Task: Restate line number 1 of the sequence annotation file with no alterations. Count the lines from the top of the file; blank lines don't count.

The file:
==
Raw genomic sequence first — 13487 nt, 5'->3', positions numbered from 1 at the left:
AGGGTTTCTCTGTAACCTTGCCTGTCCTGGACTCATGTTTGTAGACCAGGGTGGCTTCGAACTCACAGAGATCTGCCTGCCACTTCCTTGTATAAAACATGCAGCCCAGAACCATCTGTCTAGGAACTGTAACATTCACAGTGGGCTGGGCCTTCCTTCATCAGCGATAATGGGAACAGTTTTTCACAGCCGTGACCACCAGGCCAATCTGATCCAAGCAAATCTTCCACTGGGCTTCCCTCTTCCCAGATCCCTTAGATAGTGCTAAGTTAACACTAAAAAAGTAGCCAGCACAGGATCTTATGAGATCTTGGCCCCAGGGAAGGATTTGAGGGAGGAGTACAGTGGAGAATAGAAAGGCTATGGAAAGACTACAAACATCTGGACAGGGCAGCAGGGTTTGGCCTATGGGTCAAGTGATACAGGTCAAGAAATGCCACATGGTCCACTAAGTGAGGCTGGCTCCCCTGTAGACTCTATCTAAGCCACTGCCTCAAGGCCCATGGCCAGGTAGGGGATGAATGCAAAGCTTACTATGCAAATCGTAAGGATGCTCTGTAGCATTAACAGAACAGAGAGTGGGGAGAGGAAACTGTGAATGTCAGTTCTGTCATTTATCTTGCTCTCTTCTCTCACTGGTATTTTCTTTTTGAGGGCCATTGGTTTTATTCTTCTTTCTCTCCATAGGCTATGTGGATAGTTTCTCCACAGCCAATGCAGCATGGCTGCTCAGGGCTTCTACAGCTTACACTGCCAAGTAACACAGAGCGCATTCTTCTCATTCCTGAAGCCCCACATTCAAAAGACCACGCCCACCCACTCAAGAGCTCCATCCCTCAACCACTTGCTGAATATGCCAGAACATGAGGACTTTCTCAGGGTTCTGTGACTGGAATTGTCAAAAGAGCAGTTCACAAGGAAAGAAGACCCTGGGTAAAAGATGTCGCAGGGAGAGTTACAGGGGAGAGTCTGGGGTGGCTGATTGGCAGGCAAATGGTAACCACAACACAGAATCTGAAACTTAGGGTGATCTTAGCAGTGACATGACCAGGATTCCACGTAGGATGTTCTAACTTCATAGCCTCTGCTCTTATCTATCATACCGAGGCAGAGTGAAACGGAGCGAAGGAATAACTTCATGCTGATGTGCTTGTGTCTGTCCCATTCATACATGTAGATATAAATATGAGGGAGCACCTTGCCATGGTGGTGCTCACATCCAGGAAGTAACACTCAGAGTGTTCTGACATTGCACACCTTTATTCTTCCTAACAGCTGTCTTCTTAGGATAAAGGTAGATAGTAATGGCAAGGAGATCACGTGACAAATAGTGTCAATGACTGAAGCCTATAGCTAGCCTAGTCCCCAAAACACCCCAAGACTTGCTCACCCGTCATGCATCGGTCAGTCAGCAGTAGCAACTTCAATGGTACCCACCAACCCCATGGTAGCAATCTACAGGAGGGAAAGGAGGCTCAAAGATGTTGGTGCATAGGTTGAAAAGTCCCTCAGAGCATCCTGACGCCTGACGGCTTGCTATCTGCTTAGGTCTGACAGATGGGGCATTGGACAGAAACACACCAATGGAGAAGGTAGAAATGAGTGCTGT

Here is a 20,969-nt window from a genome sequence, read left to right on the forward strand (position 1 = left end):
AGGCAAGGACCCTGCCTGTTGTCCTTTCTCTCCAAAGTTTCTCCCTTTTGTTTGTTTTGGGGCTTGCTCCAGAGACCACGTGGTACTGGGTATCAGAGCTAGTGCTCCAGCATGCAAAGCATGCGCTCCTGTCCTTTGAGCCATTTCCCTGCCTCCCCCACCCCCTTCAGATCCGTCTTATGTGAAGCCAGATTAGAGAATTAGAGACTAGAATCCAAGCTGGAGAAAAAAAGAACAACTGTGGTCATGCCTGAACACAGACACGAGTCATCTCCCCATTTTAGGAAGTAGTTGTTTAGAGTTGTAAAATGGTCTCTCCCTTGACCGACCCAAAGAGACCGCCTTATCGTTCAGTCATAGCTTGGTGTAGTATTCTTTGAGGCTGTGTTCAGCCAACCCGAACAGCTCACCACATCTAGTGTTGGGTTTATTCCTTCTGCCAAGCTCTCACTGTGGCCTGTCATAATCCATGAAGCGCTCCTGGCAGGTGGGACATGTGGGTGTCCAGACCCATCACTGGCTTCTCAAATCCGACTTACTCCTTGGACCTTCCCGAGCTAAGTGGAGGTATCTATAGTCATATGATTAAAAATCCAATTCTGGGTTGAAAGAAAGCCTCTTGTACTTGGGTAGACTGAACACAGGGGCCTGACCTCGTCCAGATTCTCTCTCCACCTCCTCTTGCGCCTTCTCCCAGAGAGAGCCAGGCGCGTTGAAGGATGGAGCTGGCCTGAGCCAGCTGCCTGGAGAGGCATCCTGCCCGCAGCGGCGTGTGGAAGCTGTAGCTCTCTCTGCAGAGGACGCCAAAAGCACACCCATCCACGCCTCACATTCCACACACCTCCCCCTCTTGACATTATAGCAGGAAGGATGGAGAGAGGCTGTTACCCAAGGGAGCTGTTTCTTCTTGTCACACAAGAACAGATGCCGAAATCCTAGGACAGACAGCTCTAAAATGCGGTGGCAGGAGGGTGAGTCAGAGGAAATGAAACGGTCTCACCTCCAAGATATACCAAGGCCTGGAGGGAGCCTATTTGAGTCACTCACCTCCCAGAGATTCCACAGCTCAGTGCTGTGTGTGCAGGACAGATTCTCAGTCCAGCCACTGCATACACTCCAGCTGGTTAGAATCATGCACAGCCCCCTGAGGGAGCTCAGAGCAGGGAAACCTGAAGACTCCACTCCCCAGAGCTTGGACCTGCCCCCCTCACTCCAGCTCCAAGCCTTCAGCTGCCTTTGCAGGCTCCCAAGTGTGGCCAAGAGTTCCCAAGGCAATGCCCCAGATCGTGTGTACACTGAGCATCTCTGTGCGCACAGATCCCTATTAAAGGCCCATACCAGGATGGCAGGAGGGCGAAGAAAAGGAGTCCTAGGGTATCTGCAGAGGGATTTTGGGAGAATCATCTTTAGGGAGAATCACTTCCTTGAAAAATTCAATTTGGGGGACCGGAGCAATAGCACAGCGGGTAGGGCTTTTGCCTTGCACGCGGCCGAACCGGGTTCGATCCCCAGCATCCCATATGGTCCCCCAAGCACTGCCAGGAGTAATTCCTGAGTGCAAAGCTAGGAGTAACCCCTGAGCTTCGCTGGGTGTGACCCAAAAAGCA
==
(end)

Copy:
Raw genomic sequence first — 13487 nt, 5'->3', positions numbered from 1 at the left: